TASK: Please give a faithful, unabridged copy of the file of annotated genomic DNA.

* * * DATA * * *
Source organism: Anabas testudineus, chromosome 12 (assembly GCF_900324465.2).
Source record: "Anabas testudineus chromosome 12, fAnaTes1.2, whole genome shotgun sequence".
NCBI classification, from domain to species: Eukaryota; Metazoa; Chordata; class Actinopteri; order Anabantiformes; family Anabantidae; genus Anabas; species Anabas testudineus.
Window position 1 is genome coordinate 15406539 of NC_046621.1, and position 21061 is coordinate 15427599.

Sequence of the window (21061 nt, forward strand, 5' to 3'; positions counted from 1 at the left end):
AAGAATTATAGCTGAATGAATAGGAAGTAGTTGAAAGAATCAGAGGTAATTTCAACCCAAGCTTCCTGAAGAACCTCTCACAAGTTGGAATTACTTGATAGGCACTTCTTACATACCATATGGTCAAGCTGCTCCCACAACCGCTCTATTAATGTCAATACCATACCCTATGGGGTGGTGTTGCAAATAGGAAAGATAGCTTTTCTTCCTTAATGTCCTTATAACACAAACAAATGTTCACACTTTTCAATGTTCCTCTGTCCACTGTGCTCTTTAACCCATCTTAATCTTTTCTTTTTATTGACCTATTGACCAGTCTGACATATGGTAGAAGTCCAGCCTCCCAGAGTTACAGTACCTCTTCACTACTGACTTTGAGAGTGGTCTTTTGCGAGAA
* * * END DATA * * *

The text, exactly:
Source organism: Anabas testudineus, chromosome 12 (assembly GCF_900324465.2).
Source record: "Anabas testudineus chromosome 12, fAnaTes1.2, whole genome shotgun sequence".
NCBI classification, from domain to species: Eukaryota; Metazoa; Chordata; class Actinopteri; order Anabantiformes; family Anabantidae; genus Anabas; species Anabas testudineus.
Window position 1 is genome coordinate 15406539 of NC_046621.1, and position 21061 is coordinate 15427599.

Sequence of the window (21061 nt, forward strand, 5' to 3'; positions counted from 1 at the left end):
AAGAATTATAGCTGAATGAATAGGAAGTAGTTGAAAGAATCAGAGGTAATTTCAACCCAAGCTTCCTGAAGAACCTCTCACAAGTTGGAATTACTTGATAGGCACTTCTTACATACCATATGGTCAAGCTGCTCCCACAACCGCTCTATTAATGTCAATACCATACCCTATGGGGTGGTGTTGCAAATAGGAAAGATAGCTTTTCTTCCTTAATGTCCTTATAACACAAACAAATGTTCACACTTTTCAATGTTCCTCTGTCCACTGTGCTCTTTAACCCATCTTAATCTTTTCTTTTTATTGACCTATTGACCAGTCTGACATATGGTAGAAGTCCAGCCTCCCAGAGTTACAGTACCTCTTCACTACTGACTTTGAGAGTGGTCTTTTGCGAGAA